I’m familiar with series of 1941 WPA photos Jack Delano took in northern Vermont as they appear on the LOC website. These photos include some images from Sheldon Springs (the paper mill), and the creamery at Enosburg Falls, but the image at the top of this blog post hasn't shown up on the LOC site and is by far the coolest. (And the fact that it hasn't appeared on the LOC site tells me an in-person visit to the Photo Room may be in order to see what else may be lurking there!)
If only Jack had turned just a little to the right so I could read the sign on the feed mill! I strongly suspect this was the LL Marsh Feeds  based on the position of the mill relative to the track and the street (see the Sanborn Map above) - which would mean XTRA 453 is crossing Main Street
The ice cream store, gas station, feedmill, and of course the Consol are all neat - but that popcorn stand is just too much!

Here's a closer view of the Sanborn Map - showing basically the area covered by the photo (the photographer was standing on the right side of the map, looking to the left.): 

The map dates to 1920 - the latest Enosburg Falls Sanborn Map on the LOC site.  Also note on the map: 
  • The two story structure directly across the tracks from the feed mill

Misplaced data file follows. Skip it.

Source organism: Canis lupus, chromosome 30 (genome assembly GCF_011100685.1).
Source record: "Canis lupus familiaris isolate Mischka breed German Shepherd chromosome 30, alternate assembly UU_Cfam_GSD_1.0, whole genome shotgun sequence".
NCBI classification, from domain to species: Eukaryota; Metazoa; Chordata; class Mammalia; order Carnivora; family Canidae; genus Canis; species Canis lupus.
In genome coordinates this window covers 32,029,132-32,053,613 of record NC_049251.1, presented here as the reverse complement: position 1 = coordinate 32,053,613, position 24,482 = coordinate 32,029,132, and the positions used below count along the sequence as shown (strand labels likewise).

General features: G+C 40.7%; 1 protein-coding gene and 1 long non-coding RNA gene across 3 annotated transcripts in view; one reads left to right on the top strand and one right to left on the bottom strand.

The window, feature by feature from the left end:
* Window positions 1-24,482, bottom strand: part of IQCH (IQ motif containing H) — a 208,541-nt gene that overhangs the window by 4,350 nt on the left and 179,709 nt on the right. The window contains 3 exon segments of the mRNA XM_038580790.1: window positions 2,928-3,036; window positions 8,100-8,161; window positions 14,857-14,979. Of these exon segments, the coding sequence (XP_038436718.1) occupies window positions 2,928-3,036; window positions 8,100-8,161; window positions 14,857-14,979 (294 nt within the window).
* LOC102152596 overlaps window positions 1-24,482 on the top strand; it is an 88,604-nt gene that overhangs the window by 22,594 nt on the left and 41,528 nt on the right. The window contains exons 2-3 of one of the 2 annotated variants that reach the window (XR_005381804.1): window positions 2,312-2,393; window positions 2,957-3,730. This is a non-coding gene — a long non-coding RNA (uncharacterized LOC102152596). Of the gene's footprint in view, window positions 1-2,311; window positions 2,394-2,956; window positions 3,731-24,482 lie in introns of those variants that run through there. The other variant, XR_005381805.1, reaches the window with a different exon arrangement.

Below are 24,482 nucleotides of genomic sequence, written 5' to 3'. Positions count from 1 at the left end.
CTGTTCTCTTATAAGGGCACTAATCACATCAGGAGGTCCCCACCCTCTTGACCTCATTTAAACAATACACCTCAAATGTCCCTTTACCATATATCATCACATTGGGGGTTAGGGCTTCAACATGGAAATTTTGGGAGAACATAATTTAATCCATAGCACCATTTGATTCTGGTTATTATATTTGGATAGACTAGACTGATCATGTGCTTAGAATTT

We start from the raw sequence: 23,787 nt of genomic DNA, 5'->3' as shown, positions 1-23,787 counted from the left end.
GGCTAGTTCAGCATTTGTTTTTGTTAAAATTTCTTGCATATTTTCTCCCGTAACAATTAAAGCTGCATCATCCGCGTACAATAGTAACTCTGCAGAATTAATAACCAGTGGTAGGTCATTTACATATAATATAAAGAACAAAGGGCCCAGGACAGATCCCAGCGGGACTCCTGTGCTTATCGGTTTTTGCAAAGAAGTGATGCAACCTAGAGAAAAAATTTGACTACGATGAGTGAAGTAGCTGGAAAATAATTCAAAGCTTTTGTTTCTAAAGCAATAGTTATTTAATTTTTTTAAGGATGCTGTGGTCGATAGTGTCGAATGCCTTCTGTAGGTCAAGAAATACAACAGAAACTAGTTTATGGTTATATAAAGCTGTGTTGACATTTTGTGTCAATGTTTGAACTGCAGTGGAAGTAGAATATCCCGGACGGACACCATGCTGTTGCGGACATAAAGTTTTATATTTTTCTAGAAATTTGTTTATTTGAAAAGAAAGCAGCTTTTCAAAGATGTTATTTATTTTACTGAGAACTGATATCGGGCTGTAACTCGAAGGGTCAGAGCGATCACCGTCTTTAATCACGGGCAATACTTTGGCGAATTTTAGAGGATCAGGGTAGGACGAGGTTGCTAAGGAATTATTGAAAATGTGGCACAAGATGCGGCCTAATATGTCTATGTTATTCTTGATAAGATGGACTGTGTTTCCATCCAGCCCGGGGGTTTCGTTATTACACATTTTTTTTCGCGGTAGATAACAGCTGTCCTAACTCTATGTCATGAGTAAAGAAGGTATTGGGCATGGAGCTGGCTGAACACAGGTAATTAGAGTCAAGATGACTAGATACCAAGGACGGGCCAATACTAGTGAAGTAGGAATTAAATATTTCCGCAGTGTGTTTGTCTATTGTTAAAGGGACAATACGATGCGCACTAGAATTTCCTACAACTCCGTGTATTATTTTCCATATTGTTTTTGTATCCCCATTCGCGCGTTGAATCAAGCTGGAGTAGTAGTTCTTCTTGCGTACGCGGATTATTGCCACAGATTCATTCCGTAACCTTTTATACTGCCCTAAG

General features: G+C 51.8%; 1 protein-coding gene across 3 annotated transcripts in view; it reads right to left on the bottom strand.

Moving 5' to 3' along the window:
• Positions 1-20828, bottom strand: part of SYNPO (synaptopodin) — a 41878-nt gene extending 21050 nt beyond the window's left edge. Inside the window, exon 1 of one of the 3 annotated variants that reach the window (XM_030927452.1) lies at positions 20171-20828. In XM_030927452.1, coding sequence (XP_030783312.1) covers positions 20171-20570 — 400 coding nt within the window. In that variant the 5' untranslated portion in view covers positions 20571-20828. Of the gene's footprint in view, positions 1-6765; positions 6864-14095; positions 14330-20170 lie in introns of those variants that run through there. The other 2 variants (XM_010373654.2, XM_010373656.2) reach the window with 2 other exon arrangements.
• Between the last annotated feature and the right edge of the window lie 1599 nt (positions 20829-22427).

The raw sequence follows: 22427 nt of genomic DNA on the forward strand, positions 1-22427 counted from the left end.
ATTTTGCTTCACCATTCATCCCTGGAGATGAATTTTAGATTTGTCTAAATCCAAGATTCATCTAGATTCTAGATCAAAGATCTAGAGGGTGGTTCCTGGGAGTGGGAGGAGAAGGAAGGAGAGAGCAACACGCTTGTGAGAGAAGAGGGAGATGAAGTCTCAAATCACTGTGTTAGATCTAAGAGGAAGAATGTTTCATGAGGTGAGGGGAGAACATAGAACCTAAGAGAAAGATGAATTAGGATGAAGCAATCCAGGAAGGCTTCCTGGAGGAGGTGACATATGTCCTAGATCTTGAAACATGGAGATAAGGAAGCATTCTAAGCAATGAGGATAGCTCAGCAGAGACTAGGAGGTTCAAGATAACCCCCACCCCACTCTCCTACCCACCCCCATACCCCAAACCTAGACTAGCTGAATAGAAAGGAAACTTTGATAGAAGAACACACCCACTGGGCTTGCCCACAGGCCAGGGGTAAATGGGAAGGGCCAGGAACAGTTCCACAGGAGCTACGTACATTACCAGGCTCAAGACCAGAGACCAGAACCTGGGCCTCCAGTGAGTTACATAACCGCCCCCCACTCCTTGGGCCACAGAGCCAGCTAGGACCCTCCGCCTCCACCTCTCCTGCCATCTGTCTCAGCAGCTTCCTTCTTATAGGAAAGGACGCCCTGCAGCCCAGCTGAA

• The pink outlined building, indicating a brick faced structure, at the corner of Main and Bismark Streets
Note the ice cream shop is not on the map. Not surprising as the map predates the photo by 20 years or so - but if you look to the rear of the ice cream shop in the lead photo you can just barely see a series of additions and the like along the track.  

Time to fire up Google Map Street view and see if anything recognizable is still there: 

  • The Shell station is gone (there's still a Shell station north of the tracks on Main Street,  but it's a newer building - none of the character of the one Delano used to frame the left side of his photo.  
  • The popcorn stand, alas, has succumbed to the siren song of progress (and microwavable popcorn...!)
  • The feed mill and the tracks are also gone - the old CV line is now a bike trail visible in the center of the screen capture above
  • The ice cream store, with the extensions and other small structures along the right of way, the vintage two story brick building and the bank at the corner are all still there. 

And, in this view from Bismark Street behind the bank that unlabeled two-story frame structure is still visible: 

First prize to whomever can turn up a photo showing the entire feed mill, including the lettering that's obviously on the tallest portion of the structure. Based on the spacing and the letters I can see it looks like the lower portion of lettering may read "Wirthmore" - which was a brand of feed. 
I recently turned up a group of Enosburg Falls historical society newsletters online - time to search through them. I also plan to reach out to the historical society and see if they can help. 
In the meantime, anyone else want to take a crack at figuring out the feed mill lettering?